Once you put to your mind to it is a simple matter of getting a visa, getting six months of your life free and having enough money so that you can live for that time. Like anything in the states there are many websites devoted to the trail and they can quickly fill in any logistical details to start and finish the trip. I decided to start my trip in the South and finish in the North and in so became what is called a NoBo (north bounder). This is somewhat easier option, as you tend to follow spring northwards. If you start after mid March then you tend to miss the heavy snow in the mountains of Georgia and the same at the other end in Maine.

The start in the south is at Springer Mountain and is somewhat unremarkable. I had just left a New Zealand summer and April 7 2002 at about 6-700m in that part of Georgia is very very cold. Still I was nervous, as I had been looking forward to this day for years. The views are generally good as there are no leaves on any trees and the trail underfoot is excellent. I would compare it to the Queen Charlotte walkway for being well maintained. There is no need for a map however a guidebook makes things a lot easier. On my first day I travelled 14 miles (22kms) to the second shelter where I tented for the night (no one other than me snores or moves around in the tent), with hindsight it was just too far to start with. I woke with sore legs and more hills to climb and my pack was still very full.

Normally every 7-10 miles on the trail there is small shelter. This is like a 3 walled hut normally made of logs or timber that sleeps between 4 -10 people on a wooden sleeping platform. Generally they are sited near a stream or spring and you can get water for the night. Travel tends to be shelter to shelter as 1 shelter is a light day (7 miles or 10km) 2 shelters a good day (14 miles) and three shelters a long day (21 miles or 34 km). This of course is very approximate and to begin with 10-11 miles was a good day for me, where by the end I walked a number of 30-mile days.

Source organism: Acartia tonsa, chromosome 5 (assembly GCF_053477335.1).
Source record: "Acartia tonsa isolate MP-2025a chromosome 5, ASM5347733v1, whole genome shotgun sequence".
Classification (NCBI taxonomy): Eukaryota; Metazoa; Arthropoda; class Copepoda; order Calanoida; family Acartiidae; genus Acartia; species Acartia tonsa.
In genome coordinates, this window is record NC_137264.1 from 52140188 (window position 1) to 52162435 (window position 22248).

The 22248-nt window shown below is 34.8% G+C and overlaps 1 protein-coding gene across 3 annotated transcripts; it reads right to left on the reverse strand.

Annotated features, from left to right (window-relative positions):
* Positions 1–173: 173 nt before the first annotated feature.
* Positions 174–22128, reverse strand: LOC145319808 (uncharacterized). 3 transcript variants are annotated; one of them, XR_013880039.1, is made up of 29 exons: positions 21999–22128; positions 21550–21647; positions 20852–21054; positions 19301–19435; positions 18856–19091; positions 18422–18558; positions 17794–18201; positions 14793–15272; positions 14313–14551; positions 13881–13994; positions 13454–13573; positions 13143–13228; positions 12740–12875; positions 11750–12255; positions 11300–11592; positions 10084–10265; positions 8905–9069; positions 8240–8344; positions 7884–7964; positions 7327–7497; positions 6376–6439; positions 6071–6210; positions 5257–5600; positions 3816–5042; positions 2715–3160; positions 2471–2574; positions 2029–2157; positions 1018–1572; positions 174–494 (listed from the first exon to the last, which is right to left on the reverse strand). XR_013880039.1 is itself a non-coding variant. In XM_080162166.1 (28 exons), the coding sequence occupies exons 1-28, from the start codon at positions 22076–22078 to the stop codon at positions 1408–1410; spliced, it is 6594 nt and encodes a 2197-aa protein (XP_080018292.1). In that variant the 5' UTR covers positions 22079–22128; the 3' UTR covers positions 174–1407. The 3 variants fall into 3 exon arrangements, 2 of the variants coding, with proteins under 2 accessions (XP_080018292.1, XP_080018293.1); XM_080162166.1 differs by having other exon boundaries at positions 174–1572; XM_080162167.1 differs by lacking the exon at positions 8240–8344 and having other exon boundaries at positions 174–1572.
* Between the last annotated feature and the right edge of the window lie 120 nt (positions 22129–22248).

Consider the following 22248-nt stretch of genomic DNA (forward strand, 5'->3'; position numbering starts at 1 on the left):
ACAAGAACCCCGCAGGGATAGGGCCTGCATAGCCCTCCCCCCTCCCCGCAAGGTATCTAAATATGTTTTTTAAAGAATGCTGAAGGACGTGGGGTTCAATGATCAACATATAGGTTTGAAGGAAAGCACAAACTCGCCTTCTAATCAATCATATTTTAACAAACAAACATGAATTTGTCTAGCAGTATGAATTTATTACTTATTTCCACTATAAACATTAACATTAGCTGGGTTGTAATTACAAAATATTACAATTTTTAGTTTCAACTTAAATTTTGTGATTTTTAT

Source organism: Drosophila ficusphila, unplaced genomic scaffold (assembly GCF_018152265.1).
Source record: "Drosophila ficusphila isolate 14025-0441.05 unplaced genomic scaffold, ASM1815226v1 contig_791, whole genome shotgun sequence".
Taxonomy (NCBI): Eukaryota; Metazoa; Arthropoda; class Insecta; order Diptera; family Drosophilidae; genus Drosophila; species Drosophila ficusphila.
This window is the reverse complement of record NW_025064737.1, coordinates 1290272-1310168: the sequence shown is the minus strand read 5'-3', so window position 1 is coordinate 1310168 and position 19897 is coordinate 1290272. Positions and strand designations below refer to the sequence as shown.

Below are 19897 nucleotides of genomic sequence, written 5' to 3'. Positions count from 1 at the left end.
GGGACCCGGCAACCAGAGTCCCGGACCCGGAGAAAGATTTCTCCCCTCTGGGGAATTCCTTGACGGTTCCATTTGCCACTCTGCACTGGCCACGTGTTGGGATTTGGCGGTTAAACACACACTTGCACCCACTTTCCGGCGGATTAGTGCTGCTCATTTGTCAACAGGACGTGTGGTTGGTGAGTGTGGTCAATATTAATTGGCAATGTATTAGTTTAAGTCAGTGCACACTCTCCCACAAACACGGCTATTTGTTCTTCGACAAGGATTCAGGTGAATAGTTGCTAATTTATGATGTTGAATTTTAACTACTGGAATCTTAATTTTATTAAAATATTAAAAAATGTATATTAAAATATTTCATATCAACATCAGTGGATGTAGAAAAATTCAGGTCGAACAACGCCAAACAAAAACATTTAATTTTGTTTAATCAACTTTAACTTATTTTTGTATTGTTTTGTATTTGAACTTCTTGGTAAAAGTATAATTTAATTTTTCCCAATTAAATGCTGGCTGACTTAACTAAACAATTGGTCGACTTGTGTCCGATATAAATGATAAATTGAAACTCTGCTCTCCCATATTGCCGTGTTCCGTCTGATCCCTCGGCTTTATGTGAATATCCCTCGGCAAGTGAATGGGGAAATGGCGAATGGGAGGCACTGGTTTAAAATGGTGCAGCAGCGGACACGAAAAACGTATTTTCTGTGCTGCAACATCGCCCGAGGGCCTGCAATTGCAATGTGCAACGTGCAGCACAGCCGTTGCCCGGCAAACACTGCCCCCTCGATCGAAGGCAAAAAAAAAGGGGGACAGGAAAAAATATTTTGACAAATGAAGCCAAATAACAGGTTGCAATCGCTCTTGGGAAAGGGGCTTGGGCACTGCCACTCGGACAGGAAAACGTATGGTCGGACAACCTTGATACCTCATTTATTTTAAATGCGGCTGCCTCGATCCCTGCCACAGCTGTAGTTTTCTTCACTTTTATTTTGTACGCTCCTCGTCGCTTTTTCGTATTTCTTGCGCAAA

Generally the terrain is open and you are never more than day or two away from a road. Therefore you don't really have to carry more than 4-5 days food at the most. However all the lessons of tramping in New Zealand still apply. The weather can be more extreme in both heat and cold and because of the share distance involved the risk of injury is greater. While in New Zealand if you fall and give your knee a bang it is a simple matter of taking a couple of weeks off and you start to get back into it again. However on the trail it is day in day out grind. You can take a day off here or there (called zeros) usually in towns but take to many and you tend to run out of money and get sucked into a town never to come back.

A couple of websites that will really help explain the trail are:

Actually if you want to some of the photos that I posted you can look at http://www.whiteblaze.net/gallery/showgallery.php?cat=500&ppuser=1168

Finally if you have had enough of all this 'foreign muck" and say "why don't we have long distance trail in New Zealand" go directly to http://www.teararoa.org.nz and offer to help Geoff.

To be continued.